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Will vs. Trust: Is One Better Than the Other?

When it comes to planning your estate, you might be wondering whether you should use a will or a trust (or both). Understanding the similarities and the differences between these two important documents may help you decide which strategy is better for you.

What is a will?

A will is a legal document that lets you direct how your property will be dispersed (among other things) when you die. It becomes effective only after your death. It also allows you to name an estate executor as the legal representative who will carry out your wishes.

In many states, your will is the only legal way you can name a guardian for your minor children. Without a will, your property will be distributed according to the intestacy laws of your state. Keep in mind that wills and trusts are legal documents generally governed by state law, which may differ from one state to the next.

What is a trust?

A trust document establishes a legal relationship in which you, the grantor or trustor, set up the trust, which holds property managed by a trustee for the benefit of another, the beneficiary. A revocable living trust is the type of trust most often used as part of a basic estate plan. "Revocable" means that you can make changes to the trust or even end (revoke) it at any time. For example, you may want to remove certain property from the trust or change the beneficiaries. Or you may decide not to use the trust anymore because it no longer meets your needs.

A living trust is created while you're living and takes effect immediately. You may transfer title or "ownership" of assets, such as a house, boat, automobile, jewelry, or investments, to the trust. You can add assets to the trust and remove assets thereafter.

How do they compare?

While both a will and a revocable living trust enable you to direct the distribution of your assets and property to your beneficiaries at your death, there are several differences between these documents. Here are a few important ones.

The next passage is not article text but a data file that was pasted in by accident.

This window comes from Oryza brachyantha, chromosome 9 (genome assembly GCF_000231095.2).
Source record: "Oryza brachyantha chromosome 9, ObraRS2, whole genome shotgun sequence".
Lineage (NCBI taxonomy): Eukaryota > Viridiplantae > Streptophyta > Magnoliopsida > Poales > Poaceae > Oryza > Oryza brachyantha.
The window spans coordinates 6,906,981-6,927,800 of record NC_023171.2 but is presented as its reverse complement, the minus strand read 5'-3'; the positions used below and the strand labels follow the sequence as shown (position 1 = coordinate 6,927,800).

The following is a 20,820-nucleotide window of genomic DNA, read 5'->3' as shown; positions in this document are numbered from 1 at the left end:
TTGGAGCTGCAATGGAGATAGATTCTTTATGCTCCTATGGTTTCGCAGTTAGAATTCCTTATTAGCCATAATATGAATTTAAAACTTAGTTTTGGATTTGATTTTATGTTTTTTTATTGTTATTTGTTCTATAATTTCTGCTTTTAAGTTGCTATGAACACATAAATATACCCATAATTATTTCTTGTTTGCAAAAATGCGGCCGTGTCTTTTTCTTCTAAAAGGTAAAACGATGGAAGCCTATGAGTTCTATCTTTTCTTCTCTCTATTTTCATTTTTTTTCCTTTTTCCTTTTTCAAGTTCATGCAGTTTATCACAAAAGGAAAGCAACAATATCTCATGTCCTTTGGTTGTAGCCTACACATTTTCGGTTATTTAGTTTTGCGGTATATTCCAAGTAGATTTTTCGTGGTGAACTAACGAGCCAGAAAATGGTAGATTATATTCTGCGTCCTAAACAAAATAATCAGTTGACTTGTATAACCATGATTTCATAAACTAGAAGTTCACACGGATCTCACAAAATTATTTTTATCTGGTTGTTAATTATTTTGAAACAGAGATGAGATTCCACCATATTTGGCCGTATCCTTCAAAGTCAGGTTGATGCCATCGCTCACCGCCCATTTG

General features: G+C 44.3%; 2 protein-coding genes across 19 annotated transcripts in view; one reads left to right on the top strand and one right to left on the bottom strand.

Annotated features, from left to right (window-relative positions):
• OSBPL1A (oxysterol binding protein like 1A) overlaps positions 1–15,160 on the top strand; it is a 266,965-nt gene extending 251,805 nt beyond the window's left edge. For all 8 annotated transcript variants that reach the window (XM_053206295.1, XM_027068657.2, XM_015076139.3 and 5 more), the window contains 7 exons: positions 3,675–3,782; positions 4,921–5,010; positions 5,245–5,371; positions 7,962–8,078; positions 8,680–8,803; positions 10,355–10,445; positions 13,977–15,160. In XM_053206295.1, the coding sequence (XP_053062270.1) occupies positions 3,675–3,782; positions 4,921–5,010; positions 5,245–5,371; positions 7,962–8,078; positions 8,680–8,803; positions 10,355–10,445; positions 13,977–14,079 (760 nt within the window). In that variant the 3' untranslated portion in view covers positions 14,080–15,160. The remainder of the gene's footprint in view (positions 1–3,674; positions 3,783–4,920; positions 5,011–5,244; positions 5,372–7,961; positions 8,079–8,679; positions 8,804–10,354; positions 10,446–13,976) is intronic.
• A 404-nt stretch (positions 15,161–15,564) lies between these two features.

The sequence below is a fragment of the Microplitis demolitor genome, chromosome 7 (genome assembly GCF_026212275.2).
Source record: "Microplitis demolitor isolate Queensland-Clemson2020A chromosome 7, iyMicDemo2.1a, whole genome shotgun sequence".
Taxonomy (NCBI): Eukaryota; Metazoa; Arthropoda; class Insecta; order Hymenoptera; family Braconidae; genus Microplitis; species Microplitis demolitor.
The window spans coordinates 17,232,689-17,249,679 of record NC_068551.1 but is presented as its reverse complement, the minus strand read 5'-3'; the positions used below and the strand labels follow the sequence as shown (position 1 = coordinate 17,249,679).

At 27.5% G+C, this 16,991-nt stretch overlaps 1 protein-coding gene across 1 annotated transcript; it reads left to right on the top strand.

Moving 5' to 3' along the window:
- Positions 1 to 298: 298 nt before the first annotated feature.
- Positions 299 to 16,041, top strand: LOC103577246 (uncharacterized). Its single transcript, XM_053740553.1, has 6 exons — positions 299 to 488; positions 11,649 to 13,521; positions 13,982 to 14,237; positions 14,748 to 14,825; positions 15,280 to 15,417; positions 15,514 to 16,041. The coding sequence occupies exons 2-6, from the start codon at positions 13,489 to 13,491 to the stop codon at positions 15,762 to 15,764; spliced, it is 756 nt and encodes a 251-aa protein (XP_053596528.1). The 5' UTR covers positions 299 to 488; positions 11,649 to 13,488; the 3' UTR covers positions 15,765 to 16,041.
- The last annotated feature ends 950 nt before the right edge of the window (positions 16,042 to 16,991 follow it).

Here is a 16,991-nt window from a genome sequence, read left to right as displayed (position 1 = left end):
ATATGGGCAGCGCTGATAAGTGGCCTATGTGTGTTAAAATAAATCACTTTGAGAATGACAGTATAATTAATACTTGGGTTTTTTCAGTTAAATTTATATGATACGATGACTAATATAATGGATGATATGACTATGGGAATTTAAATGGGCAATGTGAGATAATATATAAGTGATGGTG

• A will generally requires probate, which is a public process that may be time-consuming and expensive. A trust may avoid the probate process.
  • In order to exclude assets from probate, you must transfer them to your revocable trust while you're living, which may be a costly, complicated, and tedious process.
  • Unlike a will, a trust may be used to manage your financial affairs if you become incapacitated.
  • If you own real estate or hold property in more than one state, your will would have to be filed for probate in each state where you own property or assets. Generally, this is not necessary with a revocable living trust.
  • A trust can be used to manage and administer assets you leave to minor children or dependents after your death.
  • In a will, you can name a guardian for minor children or dependents, which you cannot do with a trust.

Which is appropriate for you?

The decision isn't necessarily an "either/or" situation. Even if you decide to use a living trust, you should also create a will to name an executor, name guardians for minor children, and provide for the distribution of any property that doesn't end up in your trust. There are costs and expenses associated with the creation and ongoing maintenance of these legal instruments.

Whether you incorporate a trust as part of your estate plan depends on a number of factors. Does your state offer an informal probate, which may be an expedited, less expensive process available for smaller estates? Generally, if you want your estate to pass privately, with little delay or oversight from a probate court, including a revocable living trust as part of your estate plan may be the answer.

©2016 Broadridge Investor Communication Solutions, Inc. All rights reserved.
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